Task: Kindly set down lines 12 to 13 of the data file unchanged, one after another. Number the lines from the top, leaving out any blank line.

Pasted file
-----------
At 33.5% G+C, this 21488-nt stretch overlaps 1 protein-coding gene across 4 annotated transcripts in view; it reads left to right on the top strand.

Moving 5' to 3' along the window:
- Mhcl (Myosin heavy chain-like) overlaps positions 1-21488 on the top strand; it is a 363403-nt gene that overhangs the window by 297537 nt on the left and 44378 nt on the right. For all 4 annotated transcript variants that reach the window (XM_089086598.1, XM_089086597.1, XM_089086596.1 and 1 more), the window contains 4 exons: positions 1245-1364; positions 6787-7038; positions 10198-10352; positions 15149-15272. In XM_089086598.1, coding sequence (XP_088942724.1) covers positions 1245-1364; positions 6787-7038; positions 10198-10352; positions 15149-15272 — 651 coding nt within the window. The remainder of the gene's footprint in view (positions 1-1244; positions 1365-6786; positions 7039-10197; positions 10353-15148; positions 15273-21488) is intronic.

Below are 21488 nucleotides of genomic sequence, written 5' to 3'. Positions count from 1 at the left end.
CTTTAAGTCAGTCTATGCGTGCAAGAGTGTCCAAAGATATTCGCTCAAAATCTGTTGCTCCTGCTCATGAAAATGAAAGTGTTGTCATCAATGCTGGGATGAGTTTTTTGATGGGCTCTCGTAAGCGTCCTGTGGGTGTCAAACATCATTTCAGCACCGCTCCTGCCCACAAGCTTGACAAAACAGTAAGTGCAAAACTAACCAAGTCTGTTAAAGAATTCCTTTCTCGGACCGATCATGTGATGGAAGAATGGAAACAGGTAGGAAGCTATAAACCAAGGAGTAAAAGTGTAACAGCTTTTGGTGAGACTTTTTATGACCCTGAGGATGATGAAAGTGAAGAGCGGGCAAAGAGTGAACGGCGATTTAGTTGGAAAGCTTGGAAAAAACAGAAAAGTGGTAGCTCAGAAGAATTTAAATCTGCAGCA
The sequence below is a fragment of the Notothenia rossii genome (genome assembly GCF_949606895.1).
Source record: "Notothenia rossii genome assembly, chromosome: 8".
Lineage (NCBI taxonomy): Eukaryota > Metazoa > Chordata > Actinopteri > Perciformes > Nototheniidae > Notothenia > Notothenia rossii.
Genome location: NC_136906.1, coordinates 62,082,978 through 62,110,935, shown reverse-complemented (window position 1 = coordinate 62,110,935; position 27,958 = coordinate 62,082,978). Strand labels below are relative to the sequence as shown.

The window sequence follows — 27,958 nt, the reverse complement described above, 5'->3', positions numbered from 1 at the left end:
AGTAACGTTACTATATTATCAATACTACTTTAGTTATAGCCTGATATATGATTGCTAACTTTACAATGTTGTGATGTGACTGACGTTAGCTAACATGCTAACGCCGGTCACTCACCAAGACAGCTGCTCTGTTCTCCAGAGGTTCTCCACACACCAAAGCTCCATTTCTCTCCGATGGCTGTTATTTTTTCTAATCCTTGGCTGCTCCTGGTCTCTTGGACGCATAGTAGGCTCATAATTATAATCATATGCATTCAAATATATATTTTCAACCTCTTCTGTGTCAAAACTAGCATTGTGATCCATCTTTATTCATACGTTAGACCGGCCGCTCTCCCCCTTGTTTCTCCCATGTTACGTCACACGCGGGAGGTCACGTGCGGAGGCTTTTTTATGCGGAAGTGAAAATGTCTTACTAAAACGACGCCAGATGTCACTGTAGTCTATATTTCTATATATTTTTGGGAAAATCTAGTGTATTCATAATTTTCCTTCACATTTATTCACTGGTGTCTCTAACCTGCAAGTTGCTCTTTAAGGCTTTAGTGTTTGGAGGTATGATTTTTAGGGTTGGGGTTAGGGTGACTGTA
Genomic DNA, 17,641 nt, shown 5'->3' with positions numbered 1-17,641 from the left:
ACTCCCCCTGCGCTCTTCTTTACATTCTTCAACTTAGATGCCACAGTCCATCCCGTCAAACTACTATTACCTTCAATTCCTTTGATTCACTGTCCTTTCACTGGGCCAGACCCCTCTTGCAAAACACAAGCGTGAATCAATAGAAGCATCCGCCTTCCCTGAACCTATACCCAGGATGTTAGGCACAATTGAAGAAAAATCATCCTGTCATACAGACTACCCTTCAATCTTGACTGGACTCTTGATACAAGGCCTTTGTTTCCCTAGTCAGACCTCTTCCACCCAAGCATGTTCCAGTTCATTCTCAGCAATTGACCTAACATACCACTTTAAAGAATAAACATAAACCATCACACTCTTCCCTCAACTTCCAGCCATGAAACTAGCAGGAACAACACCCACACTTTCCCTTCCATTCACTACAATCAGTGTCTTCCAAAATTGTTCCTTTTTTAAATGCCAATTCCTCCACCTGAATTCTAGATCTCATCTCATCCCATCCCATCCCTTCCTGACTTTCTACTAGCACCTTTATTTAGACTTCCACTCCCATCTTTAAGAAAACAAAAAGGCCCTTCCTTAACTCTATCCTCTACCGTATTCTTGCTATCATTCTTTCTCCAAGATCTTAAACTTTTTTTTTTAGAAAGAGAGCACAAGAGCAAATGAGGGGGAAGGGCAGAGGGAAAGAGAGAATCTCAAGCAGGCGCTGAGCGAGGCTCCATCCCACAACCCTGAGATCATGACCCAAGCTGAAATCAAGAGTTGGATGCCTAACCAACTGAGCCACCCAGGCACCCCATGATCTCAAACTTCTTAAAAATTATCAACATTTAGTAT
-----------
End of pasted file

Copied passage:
Genomic DNA, 17,641 nt, shown 5'->3' with positions numbered 1-17,641 from the left:
ACTCCCCCTGCGCTCTTCTTTACATTCTTCAACTTAGATGCCACAGTCCATCCCGTCAAACTACTATTACCTTCAATTCCTTTGATTCACTGTCCTTTCACTGGGCCAGACCCCTCTTGCAAAACACAAGCGTGAATCAATAGAAGCATCCGCCTTCCCTGAACCTATACCCAGGATGTTAGGCACAATTGAAGAAAAATCATCCTGTCATACAGACTACCCTTCAATCTTGACTGGACTCTTGATACAAGGCCTTTGTTTCCCTAGTCAGACCTCTTCCACCCAAGCATGTTCCAGTTCATTCTCAGCAATTGACCTAACATACCACTTTAAAGAATAAACATAAACCATCACACTCTTCCCTCAACTTCCAGCCATGAAACTAGCAGGAACAACACCCACACTTTCCCTTCCATTCACTACAATCAGTGTCTTCCAAAATTGTTCCTTTTTTAAATGCCAATTCCTCCACCTGAATTCTAGATCTCATCTCATCCCATCCCATCCCTTCCTGACTTTCTACTAGCACCTTTATTTAGACTTCCACTCCCATCTTTAAGAAAACAAAAAGGCCCTTCCTTAACTCTATCCTCTACCGTATTCTTGCTATCATTCTTTCTCCAAGATCTTAAACTTTTTTTTTTAGAAAGAGAGCACAAGAGCAAATGAGGGGGAAGGGCAGAGGGAAAGAGAGAATCTCAAGCAGGCGCTGAGCGAGGCTCCATCCCACAACCCTGAGATCATGACCCAAGCTGAAATCAAGAGTTGGATGCCTAACCAACTGAGCCACCCAGGCACCCCATGATCTCAAACTTCTTAAAAATTATCAACATTTAGTAT